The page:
I love words. I like the way they look and the way they sound. I like to know their history and their definitions, so without further ado, I present to you my Lexicography of Printing Terms. I'll add to this as I come across new and delicious words.
- Artist’s Proof
- Marked “A/P” on the left of a print. This is one of the artist’s test prints to check that the plate, paper and ink are all working as they should. Artist’s Proofs usually make up 10% of the edition. As they are test prints, they can be different colours or experimentally printed when compared to the rest of the edition.
- A tool used to rub the back of the paper by hand when it is placed over the inked-up block. The bare helps transfer the ink to the paper. These used to be covered in bamboo leaves in Japan, but these days are just as likely to be a plastic disk filled with many small ball bearings. My baren is a wooden spoon with a completely flat back that came from a Scandinavian shop!
- This is the rigid flat surface of the press that holds the plate during the printing process.
- Woollen blankets that are placed over the paper as it travels through the rollers in the press. The blankets spread the pressure of the rollers and help transfer the ink from the raised areas of the plate onto the paper.
- The material into which a design is carved for relief printmaking. I use linoleum floor tiles.
- Chine Collé
- Areas of thin coloured tissue or rice paper glued to the surface of a print (this is the collé part). Typically made using a press as the ink of the plate glues the thin paper to the substrate as the print is run through the press.
- Deckled edge
- A rough, irregular edge on a piece of printmaking paper. Sometimes torn, sometimes a product of the paper making process.
- Lines are scratched into a metal or plastic plate using any sharp instrument with the same freedom as a pencil drawing. The plate is inked and wiped, then passed through the press with paper on top. Drypoint produces distinctive prints as small ridges of metal, the burr, displaced in the drawing process also accept some ink and give the darker ink held in the incised line a soft fuzzy look.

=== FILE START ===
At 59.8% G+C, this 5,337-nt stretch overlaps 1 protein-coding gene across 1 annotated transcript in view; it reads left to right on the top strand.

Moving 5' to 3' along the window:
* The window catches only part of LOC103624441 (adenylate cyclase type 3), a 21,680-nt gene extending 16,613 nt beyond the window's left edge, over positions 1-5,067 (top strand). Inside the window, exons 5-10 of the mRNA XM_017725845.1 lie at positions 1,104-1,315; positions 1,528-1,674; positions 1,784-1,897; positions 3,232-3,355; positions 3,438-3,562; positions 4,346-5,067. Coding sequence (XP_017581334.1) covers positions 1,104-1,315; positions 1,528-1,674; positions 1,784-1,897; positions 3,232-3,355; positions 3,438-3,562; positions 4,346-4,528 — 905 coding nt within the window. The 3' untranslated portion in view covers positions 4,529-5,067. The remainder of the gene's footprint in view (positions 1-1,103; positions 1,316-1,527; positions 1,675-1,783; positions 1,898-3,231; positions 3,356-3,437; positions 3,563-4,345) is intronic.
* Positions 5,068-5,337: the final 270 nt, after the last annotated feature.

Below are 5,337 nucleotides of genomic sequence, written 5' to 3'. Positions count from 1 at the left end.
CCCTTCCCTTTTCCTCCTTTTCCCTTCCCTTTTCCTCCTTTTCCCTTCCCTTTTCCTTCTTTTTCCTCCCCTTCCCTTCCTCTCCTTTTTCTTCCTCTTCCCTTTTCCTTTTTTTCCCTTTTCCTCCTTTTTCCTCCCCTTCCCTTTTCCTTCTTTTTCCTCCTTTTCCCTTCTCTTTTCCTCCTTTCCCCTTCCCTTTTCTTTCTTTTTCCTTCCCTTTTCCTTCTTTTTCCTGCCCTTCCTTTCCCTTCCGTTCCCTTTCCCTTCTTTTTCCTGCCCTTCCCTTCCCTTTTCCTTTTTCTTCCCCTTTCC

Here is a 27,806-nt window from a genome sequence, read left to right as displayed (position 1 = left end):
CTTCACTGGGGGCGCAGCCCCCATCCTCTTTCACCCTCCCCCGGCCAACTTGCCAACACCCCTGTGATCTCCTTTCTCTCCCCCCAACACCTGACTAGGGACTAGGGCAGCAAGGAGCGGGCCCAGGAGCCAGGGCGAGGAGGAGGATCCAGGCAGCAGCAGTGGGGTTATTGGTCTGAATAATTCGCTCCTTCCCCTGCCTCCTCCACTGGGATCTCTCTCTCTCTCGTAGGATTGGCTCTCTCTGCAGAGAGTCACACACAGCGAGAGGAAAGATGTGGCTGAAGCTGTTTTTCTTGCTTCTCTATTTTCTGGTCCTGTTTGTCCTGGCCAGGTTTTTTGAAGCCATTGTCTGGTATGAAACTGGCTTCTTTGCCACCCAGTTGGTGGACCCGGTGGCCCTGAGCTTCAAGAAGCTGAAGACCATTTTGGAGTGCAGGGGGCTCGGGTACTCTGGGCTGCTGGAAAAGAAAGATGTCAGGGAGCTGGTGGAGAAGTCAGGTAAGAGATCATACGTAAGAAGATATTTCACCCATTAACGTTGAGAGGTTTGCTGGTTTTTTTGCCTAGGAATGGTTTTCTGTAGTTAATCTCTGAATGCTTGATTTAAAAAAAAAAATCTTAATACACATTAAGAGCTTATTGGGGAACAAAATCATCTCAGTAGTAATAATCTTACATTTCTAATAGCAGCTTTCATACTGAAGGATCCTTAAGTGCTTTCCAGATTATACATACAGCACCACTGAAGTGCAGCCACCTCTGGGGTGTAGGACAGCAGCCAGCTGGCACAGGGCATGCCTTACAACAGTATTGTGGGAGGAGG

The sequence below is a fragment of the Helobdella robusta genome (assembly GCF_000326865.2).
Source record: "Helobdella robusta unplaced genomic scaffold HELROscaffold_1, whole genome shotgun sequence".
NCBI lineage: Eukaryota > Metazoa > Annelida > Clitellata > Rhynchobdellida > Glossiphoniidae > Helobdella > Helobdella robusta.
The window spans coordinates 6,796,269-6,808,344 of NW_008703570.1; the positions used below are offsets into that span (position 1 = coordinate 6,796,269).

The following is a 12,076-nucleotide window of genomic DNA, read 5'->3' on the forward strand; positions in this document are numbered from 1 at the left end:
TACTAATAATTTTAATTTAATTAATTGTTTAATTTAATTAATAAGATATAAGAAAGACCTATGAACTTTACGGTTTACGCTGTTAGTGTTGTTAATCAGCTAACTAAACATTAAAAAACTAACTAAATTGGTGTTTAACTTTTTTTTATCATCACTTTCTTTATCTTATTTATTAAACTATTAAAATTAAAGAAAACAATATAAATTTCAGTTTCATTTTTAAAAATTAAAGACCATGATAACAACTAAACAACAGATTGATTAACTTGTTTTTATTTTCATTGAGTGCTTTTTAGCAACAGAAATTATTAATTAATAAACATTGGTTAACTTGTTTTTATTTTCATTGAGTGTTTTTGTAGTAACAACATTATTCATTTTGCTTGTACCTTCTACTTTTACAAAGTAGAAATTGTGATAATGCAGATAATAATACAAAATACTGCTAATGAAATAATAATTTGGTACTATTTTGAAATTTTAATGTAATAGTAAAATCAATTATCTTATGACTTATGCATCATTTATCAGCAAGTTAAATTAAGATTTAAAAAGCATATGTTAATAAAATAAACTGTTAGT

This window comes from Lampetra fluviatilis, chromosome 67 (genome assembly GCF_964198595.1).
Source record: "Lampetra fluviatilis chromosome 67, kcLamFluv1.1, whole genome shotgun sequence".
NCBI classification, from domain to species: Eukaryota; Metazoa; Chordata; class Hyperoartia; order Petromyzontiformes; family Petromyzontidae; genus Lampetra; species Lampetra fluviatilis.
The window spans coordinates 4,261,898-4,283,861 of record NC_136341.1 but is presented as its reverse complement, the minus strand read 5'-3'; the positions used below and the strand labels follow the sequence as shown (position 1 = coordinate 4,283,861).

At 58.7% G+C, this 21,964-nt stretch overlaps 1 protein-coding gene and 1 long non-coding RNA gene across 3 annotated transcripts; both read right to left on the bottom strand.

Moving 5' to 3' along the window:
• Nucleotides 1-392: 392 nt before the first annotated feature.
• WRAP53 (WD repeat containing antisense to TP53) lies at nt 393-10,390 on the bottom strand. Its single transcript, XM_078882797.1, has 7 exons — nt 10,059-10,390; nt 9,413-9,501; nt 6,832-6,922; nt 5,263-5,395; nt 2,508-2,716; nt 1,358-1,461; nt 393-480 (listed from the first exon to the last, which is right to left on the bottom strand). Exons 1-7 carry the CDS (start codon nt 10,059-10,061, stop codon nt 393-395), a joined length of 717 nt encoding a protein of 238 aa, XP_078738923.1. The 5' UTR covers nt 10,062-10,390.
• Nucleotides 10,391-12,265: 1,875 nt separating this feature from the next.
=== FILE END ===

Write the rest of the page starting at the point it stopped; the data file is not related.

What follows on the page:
- A set of identical prints taken from the same matrix or matrices (printing surfaces). Editions can either be limited or open. Limited editions mean that no more of the same prints will be made.
- To pass an un-inked plate through the press to create an impression in the paper.
- Lines are incised into a highly polished metal plate with a burin or graver. This is a sharp-pointed instrument which works by cutting a line into the metal. A stronger line can be made by cutting deeper. The plate is inked and the surface wiped so that the ink remains only in the incised lines which then transfer to the paper in the press.
- A digitally printed archival fine art print. Always a reproduction of an original photograph or image.
- Tool used to carve material out of a block for relief printing. Gouges have V or a U shaped cutting blades that can be very small (I started with a 0.5mm U gouge)—often known as a “veining tool”—or so wide they’re almost flat, which is great for clearing large flat areas of lino that are to remain white when printed.
- Hand Pulled
- Creating a print by hand instead of using a press. Paper is placed over the inked block and rubbed with a hand, baren, wooden spoon or similar to transfer the ink to the paper.
- Maintaining a sharp edge on a cutting tool.
- The image is incised or etched into a metal plate using a variety of techniques and tools. Ink is wiped or dabbed (or both) onto the recessed areas of the printing plate. The ink transfers to the dampened paper from the incised marks, not the top surface of the plate. However, depending on how the ink was applied, a thin film of ink can be left on the surface to produce a variety of tonal effects.
- Key block
- The layer in a print that gives the main detail or outline of an image. Usually printed first or last in a multi-layered print.
- Exposure to light can cause changes to paper and inks. As a result their lightfastness is an important consideration when making archival quality fine art prints.
- Limited Edition